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The High School Swim Team Experience

Swimming is certainly one of the best youth sports on the market. With its low-impact cardio and a muscular component (a full body workout!), swimming helps youngsters tackle goal-setting, introduces the idea of “teamwork” both in practice and competition settings, and provides a social outlet. Further, once our young athletes reach the middle/high school age, opportunities for swim team involvement expand from summer recreation and year-round club to also include high school swim team. Here at SwimTopia, we fully believe in the high school swimming experience. This blog covers some of the differences between summer swim team, year-round (a.k.a. “club”) swim team, and high school swim team as well as the perks of swimming for your school!

Summer recreational swimming, also known as summer swim team, is widely popular and known for being a great doorway to the sport. It is recognized for its zany cheers/chants, fun apparel, inclusive atmosphere, and team pride. While summer swim team is perfect for introducing the four swim strokes and exploring the concept of competitive swim, it typically lasts a couple months at most during the summer. This means improvement is more difficult if summer rec is the only avenue in which your swimmer is involved. 

Year-round club swimming is typically a “next step” for swimmers who have found success at the summer rec level. It is far more intensive and runs, for the most part, 12 months a year (with the year split into a short course 25 yards “season” from August through March and a long course 50 meters “season” from April through August). Practices are rigorous and feature targeted technique work and coaches are certified and elite. However, as mentioned, club swimming does not have many (if any breaks during the year), can be expensive, and usually does require a higher level of commitment/involvement.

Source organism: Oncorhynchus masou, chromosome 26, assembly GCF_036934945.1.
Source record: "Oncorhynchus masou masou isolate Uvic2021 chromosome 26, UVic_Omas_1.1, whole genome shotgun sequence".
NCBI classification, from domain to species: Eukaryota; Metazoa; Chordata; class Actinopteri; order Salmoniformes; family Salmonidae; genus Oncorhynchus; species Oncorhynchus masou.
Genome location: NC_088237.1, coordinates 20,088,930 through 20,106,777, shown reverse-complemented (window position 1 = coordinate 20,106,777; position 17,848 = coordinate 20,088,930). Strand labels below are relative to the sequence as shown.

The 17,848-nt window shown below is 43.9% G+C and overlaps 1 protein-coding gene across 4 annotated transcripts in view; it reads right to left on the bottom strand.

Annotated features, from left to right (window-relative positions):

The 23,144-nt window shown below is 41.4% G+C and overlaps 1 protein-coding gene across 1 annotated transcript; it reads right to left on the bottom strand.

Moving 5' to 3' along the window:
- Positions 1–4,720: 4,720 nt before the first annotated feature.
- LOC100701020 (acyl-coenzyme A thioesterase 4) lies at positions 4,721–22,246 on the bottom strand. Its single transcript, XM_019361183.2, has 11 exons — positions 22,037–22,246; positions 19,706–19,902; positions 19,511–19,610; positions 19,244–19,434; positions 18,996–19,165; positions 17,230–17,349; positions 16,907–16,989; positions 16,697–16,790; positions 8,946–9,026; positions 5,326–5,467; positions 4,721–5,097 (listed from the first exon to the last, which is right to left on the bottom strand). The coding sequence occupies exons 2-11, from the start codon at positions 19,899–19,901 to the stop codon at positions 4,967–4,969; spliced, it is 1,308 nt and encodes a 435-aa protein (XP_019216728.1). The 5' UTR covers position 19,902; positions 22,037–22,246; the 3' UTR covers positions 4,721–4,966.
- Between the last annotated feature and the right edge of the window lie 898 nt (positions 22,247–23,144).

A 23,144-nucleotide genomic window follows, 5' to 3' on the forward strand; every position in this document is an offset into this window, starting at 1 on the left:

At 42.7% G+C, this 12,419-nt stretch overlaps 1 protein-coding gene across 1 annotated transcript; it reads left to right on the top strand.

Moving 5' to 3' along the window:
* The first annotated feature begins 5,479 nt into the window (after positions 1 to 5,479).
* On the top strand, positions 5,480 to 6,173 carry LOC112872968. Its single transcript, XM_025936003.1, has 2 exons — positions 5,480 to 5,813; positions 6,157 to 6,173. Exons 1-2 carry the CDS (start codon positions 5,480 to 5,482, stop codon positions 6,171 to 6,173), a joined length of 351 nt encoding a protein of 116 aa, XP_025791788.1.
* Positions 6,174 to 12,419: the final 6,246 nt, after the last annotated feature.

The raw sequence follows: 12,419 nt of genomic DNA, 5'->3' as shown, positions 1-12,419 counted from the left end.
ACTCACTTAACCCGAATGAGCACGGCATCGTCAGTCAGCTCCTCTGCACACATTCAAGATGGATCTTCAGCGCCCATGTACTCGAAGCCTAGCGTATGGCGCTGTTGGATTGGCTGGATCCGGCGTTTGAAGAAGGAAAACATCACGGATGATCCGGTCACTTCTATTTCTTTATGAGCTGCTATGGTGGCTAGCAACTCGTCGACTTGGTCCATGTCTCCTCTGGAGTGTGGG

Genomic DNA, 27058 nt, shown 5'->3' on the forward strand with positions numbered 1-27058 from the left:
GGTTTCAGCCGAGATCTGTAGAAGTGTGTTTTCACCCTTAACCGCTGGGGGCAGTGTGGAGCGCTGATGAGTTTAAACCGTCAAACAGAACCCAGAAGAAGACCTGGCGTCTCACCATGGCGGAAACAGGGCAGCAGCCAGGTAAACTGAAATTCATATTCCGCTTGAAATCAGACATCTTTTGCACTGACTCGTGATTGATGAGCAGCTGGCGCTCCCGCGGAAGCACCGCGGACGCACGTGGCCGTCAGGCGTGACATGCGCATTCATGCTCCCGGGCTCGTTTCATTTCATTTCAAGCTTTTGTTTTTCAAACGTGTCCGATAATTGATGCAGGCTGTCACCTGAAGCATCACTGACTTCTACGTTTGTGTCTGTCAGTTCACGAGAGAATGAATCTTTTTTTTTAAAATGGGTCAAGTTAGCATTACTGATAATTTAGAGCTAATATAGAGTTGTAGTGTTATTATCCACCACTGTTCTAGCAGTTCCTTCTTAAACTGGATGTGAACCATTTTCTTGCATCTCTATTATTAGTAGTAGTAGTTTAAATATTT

Lastly, we come to high school swimming in which athletes train with a high school team and represent their school against others at district, regional, and state-wide levels. Though high school swim teams can also be seasonal (some seasons occurring during the fall or winter and encompassing a few months of practice/competition) and might occasionally conflict with club swim schedules, SwimTopia holds high school swimming in high regard. High school swim teams enable athletes to be more fully involved in their schools/communities, build deep friendships that (in some cases) might last a lifetime, uphold traditions, and garner attention from college programs (if this is something of interest). 

Interested in hearing more? Take it from our own SwimTopia staff members (many of whom have been, have, or have had high school swimmers):

  • “[My high school swimmer] said the “team” atmosphere is the best part. You are competing for more than yourself. [High school swimming] also creates a small, close-knit community within a large high school.  Oh, and the team meals and travel meets are so fun!!” – Amy Bedford 
  • “Just keeping it real here, but pretty sure my freshman would say being excused from classes on meet days is the biggest perk. Granted, he has to make up the work. However,  there’s just a feeling of joy when he can come straight home after a meet.” -Paige Hansen
  • “I know that both of my high school swimmers LOVE the team atmosphere. Swimming for a high school is very different than year-round swimming. Year-round swimming focuses more on individual achievements, rather than coming together and winning as a team. The kids love the team Spirit Dinners and cheering each other on at the meets. We have two pools at our facility, so that’s 4 HS teams training at once… it can get REALLY loud in there!  My swimmers love the travel aspect of it, as well.  Some of their most memorable high school swim memories are: going to District, Regional and State Meets, traveling on a bus with their teammates, staying in a hotel, and eating out as a team.” -Megan Hubbard

Interested in high school swim for your young athlete? Reach out to their high school program to learn more about expectations, requirements, and the overall experience. Some teams require try-outs to make the team and, if your swimmer is approaching high school age, it’s always good to know any steps required to make the team!